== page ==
Navy players sign autographs at a fan festival Saturday at Navy-Marine Corps Memorial Stadium in Annapolis. (Jabin Botsford/FOR THE WASHINGTON POST)

Each season before the start of training camp, the Navy football team compiles a checklist of what it wants to accomplish, and rarely do the top three priorities deviate from beating Army, winning the Commander-in-Chief’s Trophy and qualifying for a bowl game.

This year, managing distractions has pushed its way onto the ledger in light of recent developments involving two seniors stripped of their captaincy and a handful of other players who won’t be in camp for at least several more weeks.

Throw in a trip to Dublin to play Notre Dame in the season opener on Sept. 1 and traveling to Penn State two weeks later for the second game of the season, and the atmosphere in camp hasn’t been exactly routine, especially given that the Midshipmen are coming off a 5-7 season, their first losing campaign in a decade.

“You try your best to move forward, but I have nightmares,” Coach Ken Niumatalolo said Saturday during media day at Navy-Marine Corps Memorial Stadium. “I can see plays clearly in my mind, and I look at myself. What can I do better as a coach to make sure that doesn’t happen again?”

Navy lost five games last season by a combined 11 points, including 35-34 to Air Force. So distraught was then-senior captain Alex Teich over the outcome that he left the field without standing for the Air Force song, prompting Niumatalolo to sit him out the next week in a 63-35 loss to Southern Miss.

In February, linebacker Brye French and slotback Bo Snelson were voted captains, but subsequent off-field incidents compelled academy officials to remove their formal leadership roles. Niumatalolo and teammates still have endorsed the seniors as captains, even if it’s not an official title.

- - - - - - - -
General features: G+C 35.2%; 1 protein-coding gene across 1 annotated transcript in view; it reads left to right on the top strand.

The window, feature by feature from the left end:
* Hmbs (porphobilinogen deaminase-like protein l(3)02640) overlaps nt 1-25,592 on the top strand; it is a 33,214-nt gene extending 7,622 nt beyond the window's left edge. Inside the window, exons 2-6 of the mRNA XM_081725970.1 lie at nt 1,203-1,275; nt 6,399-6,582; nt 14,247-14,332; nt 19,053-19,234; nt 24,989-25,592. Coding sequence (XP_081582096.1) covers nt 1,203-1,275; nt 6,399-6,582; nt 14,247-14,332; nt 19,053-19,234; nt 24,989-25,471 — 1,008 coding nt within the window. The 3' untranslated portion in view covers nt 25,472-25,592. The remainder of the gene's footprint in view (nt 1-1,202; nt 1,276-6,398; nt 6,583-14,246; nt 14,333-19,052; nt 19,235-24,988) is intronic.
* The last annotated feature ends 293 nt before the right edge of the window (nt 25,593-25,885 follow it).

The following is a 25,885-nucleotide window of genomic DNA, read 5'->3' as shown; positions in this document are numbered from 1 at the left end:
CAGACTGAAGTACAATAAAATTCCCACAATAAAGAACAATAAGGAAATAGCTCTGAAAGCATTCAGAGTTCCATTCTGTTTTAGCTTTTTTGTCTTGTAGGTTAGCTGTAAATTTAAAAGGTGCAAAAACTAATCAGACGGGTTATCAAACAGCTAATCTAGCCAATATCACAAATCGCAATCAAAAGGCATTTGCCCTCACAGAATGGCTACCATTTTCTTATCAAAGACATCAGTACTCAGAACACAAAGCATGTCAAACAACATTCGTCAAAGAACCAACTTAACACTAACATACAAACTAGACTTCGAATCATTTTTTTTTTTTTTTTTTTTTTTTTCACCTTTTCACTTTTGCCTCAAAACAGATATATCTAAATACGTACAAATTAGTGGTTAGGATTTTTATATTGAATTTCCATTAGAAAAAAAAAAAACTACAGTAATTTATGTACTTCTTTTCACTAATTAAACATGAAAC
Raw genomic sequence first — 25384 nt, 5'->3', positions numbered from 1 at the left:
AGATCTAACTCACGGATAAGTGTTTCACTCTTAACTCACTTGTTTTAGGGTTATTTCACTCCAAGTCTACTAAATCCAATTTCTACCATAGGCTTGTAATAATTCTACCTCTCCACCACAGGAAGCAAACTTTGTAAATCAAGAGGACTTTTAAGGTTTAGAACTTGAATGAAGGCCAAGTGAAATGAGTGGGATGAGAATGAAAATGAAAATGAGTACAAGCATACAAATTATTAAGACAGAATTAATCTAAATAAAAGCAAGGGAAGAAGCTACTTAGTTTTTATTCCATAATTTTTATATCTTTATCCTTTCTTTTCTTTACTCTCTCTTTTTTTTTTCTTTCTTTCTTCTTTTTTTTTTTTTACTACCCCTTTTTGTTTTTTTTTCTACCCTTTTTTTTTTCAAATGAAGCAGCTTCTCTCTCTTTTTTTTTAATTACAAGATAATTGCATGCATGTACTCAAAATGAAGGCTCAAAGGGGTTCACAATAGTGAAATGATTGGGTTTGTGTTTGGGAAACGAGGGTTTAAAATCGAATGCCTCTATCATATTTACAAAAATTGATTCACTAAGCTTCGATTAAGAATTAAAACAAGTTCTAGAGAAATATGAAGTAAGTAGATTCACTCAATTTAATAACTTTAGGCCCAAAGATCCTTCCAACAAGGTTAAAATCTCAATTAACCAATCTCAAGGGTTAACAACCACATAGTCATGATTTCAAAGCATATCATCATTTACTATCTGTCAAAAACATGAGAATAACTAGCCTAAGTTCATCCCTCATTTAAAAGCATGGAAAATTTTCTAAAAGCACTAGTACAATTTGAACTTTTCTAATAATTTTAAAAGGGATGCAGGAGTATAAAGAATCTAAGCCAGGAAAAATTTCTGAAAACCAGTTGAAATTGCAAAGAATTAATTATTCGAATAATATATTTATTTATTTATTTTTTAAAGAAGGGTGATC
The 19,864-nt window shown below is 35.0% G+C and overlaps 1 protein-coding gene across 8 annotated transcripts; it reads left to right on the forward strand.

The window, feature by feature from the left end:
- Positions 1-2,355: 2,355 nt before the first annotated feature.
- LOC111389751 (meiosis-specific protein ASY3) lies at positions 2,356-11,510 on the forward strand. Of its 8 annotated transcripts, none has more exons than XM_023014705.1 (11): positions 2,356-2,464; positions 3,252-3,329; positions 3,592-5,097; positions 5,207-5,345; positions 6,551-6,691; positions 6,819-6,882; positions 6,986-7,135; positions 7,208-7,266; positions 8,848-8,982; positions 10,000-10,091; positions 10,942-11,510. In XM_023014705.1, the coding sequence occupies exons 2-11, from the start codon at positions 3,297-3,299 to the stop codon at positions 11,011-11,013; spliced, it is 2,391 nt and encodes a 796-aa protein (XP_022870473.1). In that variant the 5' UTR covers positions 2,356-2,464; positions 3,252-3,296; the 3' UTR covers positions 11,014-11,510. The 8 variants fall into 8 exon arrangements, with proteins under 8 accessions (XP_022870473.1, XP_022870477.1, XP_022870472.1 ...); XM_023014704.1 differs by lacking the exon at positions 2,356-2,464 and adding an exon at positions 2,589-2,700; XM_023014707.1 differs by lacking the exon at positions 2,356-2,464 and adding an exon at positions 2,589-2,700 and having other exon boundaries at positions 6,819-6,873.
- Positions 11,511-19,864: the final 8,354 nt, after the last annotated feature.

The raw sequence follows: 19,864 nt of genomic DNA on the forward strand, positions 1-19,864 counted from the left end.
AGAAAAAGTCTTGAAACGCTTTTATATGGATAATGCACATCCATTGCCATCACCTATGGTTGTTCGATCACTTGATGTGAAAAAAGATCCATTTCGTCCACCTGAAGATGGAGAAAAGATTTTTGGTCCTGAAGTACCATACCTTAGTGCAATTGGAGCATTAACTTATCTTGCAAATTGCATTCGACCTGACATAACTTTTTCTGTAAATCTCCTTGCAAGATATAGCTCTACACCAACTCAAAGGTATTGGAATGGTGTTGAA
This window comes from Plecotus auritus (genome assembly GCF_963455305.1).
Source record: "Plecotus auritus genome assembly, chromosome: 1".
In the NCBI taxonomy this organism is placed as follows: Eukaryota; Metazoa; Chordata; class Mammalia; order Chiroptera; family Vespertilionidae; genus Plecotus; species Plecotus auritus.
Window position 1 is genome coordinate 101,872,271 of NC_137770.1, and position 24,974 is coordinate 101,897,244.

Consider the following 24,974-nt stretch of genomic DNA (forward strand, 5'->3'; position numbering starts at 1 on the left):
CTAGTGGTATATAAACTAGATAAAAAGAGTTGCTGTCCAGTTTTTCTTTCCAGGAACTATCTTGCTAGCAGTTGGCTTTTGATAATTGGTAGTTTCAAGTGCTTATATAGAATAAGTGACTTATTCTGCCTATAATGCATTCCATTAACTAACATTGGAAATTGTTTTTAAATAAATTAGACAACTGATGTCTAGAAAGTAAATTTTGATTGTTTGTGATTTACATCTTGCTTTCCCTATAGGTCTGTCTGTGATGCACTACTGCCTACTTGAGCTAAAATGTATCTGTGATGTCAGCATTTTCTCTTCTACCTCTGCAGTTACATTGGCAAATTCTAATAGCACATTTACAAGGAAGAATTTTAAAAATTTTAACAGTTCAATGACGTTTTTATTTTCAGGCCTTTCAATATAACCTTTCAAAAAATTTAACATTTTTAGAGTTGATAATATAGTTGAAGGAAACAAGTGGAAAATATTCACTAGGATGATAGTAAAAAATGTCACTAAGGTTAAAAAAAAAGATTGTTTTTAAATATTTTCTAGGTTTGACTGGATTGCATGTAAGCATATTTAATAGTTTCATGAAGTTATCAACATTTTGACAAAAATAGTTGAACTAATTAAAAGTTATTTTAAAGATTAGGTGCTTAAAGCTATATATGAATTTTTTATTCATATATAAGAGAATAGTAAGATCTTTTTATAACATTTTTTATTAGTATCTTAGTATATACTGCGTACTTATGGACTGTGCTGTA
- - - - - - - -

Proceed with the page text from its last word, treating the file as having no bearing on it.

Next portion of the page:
“I feel very good about our senior leadership. I feel very good about the young men up here on the podium,” said Niumatalolo, referring to French, Snelson, senior safety Tra’ves Bush and junior quarterback Trey Miller. “I believe that they’ll continue to represent our school and our program in a manner I think everybody will be pleased with. I don’t have any apprehension about the direction we’re going.”

Niumatalolo and his staff also are conducting camp without three players who failed their physical readiness tests (PRT) required to clear them to practice. Among the most notable is wide receiver Brandon Turner, who led the Midshipmen in receiving last season.

Missing as well for failing their conditioning tests are sophomore linebacker Josh Tate and junior cornerback Aubrey Felder. The next makeup date to pass the PRT is set for Aug. 20, when school begins.

The absences of Turner and Tate mean their positions are up for grabs until they are back on the field. Senior John O’Boyle and junior Shawn Lynch, a converted safety, are competing for one of the starting wide receiver spots, and sophomore Chris Johnson and Jordan Drake are both listed at the top of the depth chart at outside linebacker.

“The attention to detail, the little things that we kind of focused on, we talked about during spring,” French said. “That was the emphasis we talked about, especially with the senior class. The main difference this year is I think we have a lot of accountability.

“Like Coach said, we have strong senior leadership. Those guys are looking at each other and the young guys and especially with the plebes coming in, we’re really harping on those things.”